Using Å as unit (ångström) fails in math mode: $\SI{3,0}{\angstrom}$ -- 
there isn't even a regular ``add a circle above'' diacritic macro afaik 
-- and also using å as a variable fails for example in $ (å-1)^2 $ and 
$ \dfrac{\diff å(t)}{\diff t}$, but I \emph{really} need it 
to work.

\end{document}
  • Thanks for the mathringhint; although I doubt I'll ever use it (but you never know). I'm (mostly for didactic reasons) interested in using ≈*anything* as a variable, so my goal is simply to be able to replace English latin alphabet characters with a more wider set as variables, regardless of accents. The ring is not important, the character as a whole is, and I'm typing it directly from the keyboard. (So I completely agree with the "you don't type ü" thing. Didn't even cross my mind. :P) – JoonasD6 Nov 17 '17 at 21:28
  • I've yet to be convinced to use siunitx as its syntax is more cumbersome than simply typing the number myself and defining my own unit macro. After defining \newcommand{\unit}[1]{\ensuremath{\,\mathrm{#1}}} I can simply type $3,0\unit{Å}$ which is alot briefer than $\SI{3,0}{\angstrom}$. I don't get the benefits. I would certainly appreciate if someone could elaborate on this, although this is off-topic. I also regularly have the differential operator defined already. – JoonasD6 Nov 17 '17 at 21:32
  • 2
    @JoonasD6 Suppose your document is to be submitted to a journal which requires a decimal dot, rather than a comma… – egreg Nov 17 '17 at 21:38
  • Alright, future-proofing. :) What I'm usually working on has nothing that would be localised elsewhere, but suppose I could just in case at least load the package for a potential document where it would be uncertain what the specific typographic standards will be. Thank you. – JoonasD6 Nov 18 '17 at 8:54
  • 1
    @JoonasD6 The package provides \num for numbers alone and \si for units alone. – egreg Nov 18 '17 at 9:10
3

The math fonts do not have these characters but you can set things up to automatically use italic in mathm mode:

enter image description here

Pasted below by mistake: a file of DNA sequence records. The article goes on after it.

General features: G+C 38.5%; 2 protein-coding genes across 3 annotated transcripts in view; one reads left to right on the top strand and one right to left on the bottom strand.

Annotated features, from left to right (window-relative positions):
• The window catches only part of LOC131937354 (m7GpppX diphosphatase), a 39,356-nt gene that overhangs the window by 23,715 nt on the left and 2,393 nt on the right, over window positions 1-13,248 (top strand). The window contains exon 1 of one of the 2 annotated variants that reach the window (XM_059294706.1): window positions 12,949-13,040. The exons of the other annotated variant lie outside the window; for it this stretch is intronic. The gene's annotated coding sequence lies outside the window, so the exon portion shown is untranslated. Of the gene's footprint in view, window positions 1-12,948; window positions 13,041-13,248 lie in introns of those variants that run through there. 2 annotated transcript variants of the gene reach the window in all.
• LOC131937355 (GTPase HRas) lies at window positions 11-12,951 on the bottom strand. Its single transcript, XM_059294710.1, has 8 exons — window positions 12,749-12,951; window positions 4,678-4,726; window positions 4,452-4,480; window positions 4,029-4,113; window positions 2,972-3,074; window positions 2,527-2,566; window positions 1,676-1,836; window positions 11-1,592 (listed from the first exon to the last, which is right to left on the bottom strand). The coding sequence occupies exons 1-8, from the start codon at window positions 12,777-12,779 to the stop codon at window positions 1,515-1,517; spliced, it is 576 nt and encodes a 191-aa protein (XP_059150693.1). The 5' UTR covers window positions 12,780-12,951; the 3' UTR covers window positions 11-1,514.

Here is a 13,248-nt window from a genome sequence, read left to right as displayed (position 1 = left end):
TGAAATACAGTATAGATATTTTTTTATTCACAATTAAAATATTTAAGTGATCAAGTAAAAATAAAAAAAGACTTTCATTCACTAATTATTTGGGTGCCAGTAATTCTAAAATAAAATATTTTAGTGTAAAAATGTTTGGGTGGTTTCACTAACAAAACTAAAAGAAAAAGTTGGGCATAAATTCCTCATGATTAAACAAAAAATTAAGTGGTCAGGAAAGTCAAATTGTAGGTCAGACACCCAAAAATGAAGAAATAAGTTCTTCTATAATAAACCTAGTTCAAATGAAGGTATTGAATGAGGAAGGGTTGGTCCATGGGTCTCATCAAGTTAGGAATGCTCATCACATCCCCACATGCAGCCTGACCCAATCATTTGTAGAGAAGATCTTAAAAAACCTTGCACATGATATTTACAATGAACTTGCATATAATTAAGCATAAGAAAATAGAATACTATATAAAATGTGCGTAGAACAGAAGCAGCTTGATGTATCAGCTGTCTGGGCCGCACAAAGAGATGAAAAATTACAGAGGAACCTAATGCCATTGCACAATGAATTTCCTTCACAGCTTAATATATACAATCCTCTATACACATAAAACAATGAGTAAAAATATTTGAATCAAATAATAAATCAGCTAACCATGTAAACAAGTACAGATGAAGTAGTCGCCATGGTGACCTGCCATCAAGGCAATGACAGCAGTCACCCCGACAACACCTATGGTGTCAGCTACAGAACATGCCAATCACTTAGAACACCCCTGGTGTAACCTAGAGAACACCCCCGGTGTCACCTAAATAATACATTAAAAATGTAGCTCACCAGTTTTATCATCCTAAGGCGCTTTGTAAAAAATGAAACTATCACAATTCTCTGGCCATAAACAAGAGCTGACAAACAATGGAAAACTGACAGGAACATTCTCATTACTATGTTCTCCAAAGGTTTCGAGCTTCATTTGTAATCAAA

\documentclass[10pt,a4paper]{article}
\usepackage[T1]{fontenc}
\usepackage[utf8]{inputenc}
\usepackage{amsmath}
\usepackage{amsfonts}
\usepackage{amssymb}
\usepackage{icomma}
\DeclareUnicodeCharacter{C5}{\relax\ifmmode\textit{\AA}\else\AA\fi}
\DeclareUnicodeCharacter{E5}{\relax\ifmmode\textit{\aa}\else\aa\fi}
\DeclareUnicodeCharacter{E6}{\relax\ifmmode\textit{\ae}\else\ae\fi}
\DeclareUnicodeCharacter{C4}{\relax\ifmmode\textit{\"{a}}\else\"{a}\fi}
\DeclareUnicodeCharacter{D8}{\relax\ifmmode\textit{\o}\else\o\fi}

\begin{document}
Regular text with Scandinavian characters (å, ä, ö, ø, æ) works fine. 
Using Å as unit (ångström) fails in math mode: $ 3,0\,\mathrm{Å} $ -- 
there isn't even a regular ''add a circle above'' diacritic macro afaik 
-- and also using å as a variable fails for example in $ (å-1)^2 $ and 
$ \dfrac{\mathrm{d}å(t)}{\mathrm{d}t} $ , but I \emph{really} need it 
to work. \end{document}
  • Was that definition supposed to override \mathrm? Because it did and now the unit Å is slanted although it should be upright. – JoonasD6 Nov 18 '17 at 8:52
  • @JoonasD6 if you always want Å to be upright just replace \textit by \texrm in its definition, but yes these end up working like greek letters in math where \mathrm{\alpha} doesn't make alpha upright and \mathit{\Gamma} doesn't make Gamma slanted. To do more really requires better font support which is beyond the scope of an answer here, sorry – David Carlisle Nov 18 '17 at 8:57